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Box office: 'The Tourist' and 'Dawn Treader' are welcomed abroad

Johnny Depp and Angelina Jolie's 'Tourist' fares better overseas than in the U.S., as does the 'Chronicles of Narnia' sequel.

March 21, 2011

Traveling well

Two films that fared disappointingly at the domestic box office are finding success overseas.

"The Tourist," starring Angelina Jolie and Johnny Depp, and the 3-D "The Chronicles of Narnia: The Voyage of the Dawn Treader," the third film based on a popular series of children's novels, both passed major box-office milestones overseas this weekend. "The Tourist" surpassed $200 million, while "Dawn Treader" exceeded $300 million.

The movies both opened domestically on the same weekend in early December. But "The Tourist" has grossed only a weak $67.6 million, causing some in the industry to question the star power of the film's lead actors stateside. Fortunately for financier GK Films and distributor Sony Pictures, however, it appears the A-list movie stars haven't lost as much appeal abroad.

This weekend, "The Tourist" added $1.8 million to its $201.9-million total, according to a studio estimate.

The film, financed for about $100 million by producer Graham King's GK Films, hit the $100 million overseas in early January. It has performed best in China, where it opened in mid-February and has since grossed an estimated $20.8 million The movie has also done well in Russia and in Italy, where much of the European-set movie's plot takes place. The film will continue to play abroad for a few more weeks, but it has already opened in all its major foreign countries.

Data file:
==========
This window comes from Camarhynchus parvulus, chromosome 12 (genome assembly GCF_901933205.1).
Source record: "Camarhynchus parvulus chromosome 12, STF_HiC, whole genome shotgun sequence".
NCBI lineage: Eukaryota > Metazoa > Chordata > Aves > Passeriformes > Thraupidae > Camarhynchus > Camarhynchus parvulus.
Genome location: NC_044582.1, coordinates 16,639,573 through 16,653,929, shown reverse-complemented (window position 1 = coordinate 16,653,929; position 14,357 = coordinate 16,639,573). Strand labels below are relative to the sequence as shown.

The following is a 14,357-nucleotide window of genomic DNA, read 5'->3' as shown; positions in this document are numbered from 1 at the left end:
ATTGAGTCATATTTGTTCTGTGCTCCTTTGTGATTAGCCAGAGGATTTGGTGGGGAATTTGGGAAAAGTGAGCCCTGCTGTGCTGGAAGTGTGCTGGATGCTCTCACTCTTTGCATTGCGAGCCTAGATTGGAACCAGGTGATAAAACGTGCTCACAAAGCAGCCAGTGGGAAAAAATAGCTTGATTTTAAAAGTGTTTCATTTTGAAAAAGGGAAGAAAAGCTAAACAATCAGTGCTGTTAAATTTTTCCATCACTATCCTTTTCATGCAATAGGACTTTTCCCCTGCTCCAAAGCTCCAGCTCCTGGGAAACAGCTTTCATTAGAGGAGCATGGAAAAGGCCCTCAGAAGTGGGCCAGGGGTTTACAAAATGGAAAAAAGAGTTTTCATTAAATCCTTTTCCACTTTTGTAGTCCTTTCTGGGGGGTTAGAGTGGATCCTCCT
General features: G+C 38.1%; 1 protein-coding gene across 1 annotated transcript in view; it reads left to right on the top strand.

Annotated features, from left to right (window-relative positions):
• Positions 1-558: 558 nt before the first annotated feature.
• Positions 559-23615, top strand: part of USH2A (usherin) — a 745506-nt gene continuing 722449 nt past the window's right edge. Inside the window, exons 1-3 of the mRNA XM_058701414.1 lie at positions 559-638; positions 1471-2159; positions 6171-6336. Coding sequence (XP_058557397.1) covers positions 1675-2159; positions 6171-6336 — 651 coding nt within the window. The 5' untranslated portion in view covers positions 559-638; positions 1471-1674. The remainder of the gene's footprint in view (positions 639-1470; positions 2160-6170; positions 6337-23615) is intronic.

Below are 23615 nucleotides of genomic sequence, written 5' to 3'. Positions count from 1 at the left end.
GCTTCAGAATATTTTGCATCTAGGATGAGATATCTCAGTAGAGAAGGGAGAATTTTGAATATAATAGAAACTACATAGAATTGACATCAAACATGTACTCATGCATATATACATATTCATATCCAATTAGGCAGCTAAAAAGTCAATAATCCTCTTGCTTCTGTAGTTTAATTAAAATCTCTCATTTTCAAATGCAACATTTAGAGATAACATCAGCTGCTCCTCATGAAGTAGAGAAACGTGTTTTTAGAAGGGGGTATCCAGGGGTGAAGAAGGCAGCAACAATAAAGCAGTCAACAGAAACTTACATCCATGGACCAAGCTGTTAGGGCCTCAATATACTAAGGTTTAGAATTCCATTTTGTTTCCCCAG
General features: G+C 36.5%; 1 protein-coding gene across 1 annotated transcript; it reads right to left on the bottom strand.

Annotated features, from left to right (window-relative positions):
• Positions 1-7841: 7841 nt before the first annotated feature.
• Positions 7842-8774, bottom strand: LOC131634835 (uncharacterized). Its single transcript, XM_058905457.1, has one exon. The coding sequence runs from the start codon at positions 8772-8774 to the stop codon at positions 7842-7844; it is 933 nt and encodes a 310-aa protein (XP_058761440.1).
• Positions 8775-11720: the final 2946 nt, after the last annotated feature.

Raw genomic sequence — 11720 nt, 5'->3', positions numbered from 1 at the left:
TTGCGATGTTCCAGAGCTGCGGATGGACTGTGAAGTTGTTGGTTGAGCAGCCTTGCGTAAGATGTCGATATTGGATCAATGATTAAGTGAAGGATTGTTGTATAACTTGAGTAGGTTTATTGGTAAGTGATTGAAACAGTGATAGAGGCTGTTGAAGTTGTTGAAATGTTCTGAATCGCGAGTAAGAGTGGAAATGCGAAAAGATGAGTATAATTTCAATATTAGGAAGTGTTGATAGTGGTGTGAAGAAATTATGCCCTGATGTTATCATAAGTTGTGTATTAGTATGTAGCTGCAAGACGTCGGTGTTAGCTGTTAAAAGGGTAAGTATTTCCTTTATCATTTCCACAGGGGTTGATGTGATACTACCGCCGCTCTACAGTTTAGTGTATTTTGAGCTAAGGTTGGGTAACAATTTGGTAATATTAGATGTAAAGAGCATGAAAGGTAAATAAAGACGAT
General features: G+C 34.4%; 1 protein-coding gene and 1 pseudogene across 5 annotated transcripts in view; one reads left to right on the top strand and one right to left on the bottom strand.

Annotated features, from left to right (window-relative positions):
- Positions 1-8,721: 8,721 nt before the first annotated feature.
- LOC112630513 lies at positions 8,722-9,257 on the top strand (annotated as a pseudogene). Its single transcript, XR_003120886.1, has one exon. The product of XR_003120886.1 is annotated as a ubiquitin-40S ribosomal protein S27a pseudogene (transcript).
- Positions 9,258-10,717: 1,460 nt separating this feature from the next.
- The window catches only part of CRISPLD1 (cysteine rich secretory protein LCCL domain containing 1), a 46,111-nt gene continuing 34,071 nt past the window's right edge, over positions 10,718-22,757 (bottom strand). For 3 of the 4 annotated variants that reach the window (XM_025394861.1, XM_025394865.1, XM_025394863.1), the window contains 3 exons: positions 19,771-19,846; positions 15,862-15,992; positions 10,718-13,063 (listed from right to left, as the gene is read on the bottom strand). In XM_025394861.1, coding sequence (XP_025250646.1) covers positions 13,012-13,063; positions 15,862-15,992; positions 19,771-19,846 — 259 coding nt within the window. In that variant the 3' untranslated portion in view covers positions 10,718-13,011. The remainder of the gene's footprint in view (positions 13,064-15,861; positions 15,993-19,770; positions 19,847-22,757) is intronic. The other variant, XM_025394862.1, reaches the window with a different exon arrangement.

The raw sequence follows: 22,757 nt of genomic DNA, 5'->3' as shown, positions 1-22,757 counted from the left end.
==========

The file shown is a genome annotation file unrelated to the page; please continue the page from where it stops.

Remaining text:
The third "Narnia" film, meanwhile, was also expensive to make: It cost 20th Century Fox and co-financier Walden Media $155 million to produce.

But the movie has grossed only $107.3 million in the U.S. and Canada. That's less than the last two "Narnia" movies, 2005's "The Lion, the Witch and the Wardrobe" and 2008's "Prince Caspian," which collected $291.7 million and $141.6 million domestically, respectively.

"Dawn Treader" has performed well in France, Russia, the United Kingdom and Japan, where despite tragedy the film grossed $1.4 million this weekend.

—Amy Kaufman

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